How do you love?

How do you love? Each of us has a love language according to Dr. Chapman. We love differently when our child is two years old than when they are 32 years old. The love is the same; yet, the way we love looks different. As you reflect on the many relationships you’ve been involved in through the years, you would discover a myriad of different stories that include passion, heartbreak, and sometimes a combination of emotions. You’ve walked away from some relationships that were toxic, and you’ve endured the seasons of many relationships through grace and growth.

Going deeper into relationship exchanges through reading and conversation, I scheduled time with a friend to catch up and learn from her. We talked about work, family, and spiritual longings. It did not occur to me in the moment that our conversation was a reflection of years of discussing and praying. After the conversation, I realized that we both have moved from control to authentic love. I can still see her face in the hallway of a hotel during a work event. The comments shared over hurt and lack of control. We shared similar stories. Work carried us away to focus on the tasks at hand. Fast forward 5 years and here we sit in a shared discovery of authentic love.

“At times we have fallen in love with someone’s potential instead of who the person actual is. Authentic love requires that people have the freedom to show up as their authentic selves. Real love is rooted in truth, and truth is key to the homecoming journey.” (Dr. Thema Bryant, pg. 40)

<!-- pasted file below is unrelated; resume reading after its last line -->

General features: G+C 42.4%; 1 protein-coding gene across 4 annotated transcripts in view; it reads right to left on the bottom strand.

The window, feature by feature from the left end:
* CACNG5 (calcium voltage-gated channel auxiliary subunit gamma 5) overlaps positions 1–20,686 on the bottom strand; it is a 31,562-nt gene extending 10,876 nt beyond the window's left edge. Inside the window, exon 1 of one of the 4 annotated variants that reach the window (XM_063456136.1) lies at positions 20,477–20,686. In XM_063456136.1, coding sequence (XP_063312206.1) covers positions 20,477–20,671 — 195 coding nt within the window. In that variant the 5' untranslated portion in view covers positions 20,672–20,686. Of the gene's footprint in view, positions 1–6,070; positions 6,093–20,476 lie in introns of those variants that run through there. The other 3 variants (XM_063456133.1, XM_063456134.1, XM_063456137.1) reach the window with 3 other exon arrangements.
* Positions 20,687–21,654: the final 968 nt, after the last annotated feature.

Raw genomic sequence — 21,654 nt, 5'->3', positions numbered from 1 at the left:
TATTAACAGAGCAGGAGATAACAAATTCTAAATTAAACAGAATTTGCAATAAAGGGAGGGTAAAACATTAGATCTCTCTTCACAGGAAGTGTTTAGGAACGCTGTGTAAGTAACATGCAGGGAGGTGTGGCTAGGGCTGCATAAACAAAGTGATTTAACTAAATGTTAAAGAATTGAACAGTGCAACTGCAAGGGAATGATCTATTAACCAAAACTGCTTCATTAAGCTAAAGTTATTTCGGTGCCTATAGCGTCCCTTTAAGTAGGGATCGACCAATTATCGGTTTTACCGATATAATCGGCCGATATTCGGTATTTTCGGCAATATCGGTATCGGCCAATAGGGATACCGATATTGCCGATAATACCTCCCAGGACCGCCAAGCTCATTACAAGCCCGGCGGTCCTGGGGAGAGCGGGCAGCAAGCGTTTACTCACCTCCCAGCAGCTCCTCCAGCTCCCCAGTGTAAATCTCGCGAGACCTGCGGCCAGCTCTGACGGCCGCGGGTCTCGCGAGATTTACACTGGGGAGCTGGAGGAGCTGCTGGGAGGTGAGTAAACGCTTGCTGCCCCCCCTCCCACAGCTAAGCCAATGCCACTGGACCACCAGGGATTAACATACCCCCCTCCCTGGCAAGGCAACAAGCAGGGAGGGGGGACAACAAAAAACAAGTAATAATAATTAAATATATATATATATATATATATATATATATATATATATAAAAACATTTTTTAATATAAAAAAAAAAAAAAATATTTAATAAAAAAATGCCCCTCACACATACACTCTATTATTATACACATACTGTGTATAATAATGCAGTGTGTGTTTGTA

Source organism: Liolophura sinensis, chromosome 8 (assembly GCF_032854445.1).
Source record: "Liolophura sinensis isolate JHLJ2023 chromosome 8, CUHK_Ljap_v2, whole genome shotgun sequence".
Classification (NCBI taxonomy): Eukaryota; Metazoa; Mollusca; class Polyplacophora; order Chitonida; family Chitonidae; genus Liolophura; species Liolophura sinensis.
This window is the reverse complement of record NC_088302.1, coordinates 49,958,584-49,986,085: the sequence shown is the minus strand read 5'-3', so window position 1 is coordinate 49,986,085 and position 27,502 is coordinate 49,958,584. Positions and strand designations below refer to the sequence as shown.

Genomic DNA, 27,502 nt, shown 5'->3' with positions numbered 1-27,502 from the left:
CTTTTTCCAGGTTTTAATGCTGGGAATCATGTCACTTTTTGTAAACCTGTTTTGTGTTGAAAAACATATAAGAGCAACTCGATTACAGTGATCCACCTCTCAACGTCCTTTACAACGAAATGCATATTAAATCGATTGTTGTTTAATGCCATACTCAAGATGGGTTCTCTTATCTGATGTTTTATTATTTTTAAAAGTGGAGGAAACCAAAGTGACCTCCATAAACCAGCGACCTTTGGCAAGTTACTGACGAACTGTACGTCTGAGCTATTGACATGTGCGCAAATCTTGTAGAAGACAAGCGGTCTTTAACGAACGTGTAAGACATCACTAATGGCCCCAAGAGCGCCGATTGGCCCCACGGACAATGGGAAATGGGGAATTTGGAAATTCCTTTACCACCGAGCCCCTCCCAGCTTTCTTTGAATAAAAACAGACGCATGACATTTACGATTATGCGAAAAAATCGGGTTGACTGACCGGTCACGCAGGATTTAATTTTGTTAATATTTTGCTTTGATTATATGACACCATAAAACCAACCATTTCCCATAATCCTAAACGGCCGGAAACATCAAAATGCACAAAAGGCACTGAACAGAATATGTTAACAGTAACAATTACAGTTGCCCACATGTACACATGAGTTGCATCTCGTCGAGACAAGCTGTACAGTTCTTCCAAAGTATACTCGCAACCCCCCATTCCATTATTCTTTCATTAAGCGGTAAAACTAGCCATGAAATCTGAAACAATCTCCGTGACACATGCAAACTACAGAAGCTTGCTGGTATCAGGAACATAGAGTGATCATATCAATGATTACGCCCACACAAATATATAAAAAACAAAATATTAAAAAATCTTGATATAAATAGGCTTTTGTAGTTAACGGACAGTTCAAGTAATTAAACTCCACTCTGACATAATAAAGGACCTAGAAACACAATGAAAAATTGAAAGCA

“Can you tell yourself the truth that there have been times when you had goals for others that they did not have for themselves, that you wanted them to be different from who they consistently chose to be? So today homecoming is choosing to see what is, not just what we want, and living from a place of truth.” (Dr. Thema Bryant, pg.42)

The older you become the more you can make connections to past stories and events and bring them full circle, or connect the meanings. I’m thankful for friends who share their stories and their progress. She noted that when her focus became more on who the person wanted to be versus what she wanted for them (all good things by the way), she was able to let go and love deeper. I agreed.

Truth is a good place to love from and heal. When we let go of our constant control and expectations for someone, it frees us up to love and heal. To have conversations that go beyond disappointment to discovery and hopefully change that creates better communication. For me, it’s given me the space to breathe, listen, love, and let go. I believe it is a life long work. This letting go. Letting go with understanding, boundaries, and joy is a daily practice for me.

Thank you my friend for sharing your heart. Thank you Dr. Bryant for your work and book called Homecoming that has been perfect timing in my life. Thank you God for never giving up on me and my forever learning.

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